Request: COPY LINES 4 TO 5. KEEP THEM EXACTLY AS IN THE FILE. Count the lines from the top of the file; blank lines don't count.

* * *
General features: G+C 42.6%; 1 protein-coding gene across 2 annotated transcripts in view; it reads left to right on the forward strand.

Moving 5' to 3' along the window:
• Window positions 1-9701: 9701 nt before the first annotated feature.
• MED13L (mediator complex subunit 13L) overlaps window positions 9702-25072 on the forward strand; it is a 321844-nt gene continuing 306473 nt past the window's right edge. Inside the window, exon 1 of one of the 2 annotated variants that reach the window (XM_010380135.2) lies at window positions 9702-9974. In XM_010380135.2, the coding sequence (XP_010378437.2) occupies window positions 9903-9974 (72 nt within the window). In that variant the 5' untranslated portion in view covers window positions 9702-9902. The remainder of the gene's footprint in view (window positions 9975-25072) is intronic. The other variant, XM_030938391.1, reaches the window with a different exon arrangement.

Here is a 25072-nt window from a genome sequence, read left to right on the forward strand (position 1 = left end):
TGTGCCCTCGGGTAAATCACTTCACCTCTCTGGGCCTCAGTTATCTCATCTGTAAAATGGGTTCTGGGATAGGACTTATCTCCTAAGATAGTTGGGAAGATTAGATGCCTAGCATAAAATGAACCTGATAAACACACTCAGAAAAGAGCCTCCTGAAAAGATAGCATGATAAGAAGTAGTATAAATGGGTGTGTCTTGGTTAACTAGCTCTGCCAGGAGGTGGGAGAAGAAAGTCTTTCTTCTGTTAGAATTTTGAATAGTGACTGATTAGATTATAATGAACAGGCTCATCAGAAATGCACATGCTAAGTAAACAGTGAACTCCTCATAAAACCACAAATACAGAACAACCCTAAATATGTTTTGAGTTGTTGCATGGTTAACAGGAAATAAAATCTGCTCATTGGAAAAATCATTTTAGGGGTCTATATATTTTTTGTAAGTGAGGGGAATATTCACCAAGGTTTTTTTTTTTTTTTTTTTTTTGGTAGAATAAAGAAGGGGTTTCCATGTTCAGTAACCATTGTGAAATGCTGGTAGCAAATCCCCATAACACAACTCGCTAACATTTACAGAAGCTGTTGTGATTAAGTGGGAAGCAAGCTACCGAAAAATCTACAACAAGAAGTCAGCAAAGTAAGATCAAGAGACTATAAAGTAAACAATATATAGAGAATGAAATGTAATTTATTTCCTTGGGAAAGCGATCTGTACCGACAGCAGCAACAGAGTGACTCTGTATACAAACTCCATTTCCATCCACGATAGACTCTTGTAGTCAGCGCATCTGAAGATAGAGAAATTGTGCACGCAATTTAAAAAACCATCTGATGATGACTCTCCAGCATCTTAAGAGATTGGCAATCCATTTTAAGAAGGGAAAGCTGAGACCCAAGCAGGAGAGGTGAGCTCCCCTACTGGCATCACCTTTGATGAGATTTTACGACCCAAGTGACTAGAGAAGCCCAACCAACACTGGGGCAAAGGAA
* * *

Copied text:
• MED13L (mediator complex subunit 13L) overlaps window positions 9702-25072 on the forward strand; it is a 321844-nt gene continuing 306473 nt past the window's right edge. Inside the window, exon 1 of one of the 2 annotated variants that reach the window (XM_010380135.2) lies at window positions 9702-9974. In XM_010380135.2, the coding sequence (XP_010378437.2) occupies window positions 9903-9974 (72 nt within the window). In that variant the 5' untranslated portion in view covers window positions 9702-9902. The remainder of the gene's footprint in view (window positions 9975-25072) is intronic. The other variant, XM_030938391.1, reaches the window with a different exon arrangement.

Here is a 25072-nt window from a genome sequence, read left to right on the forward strand (position 1 = left end):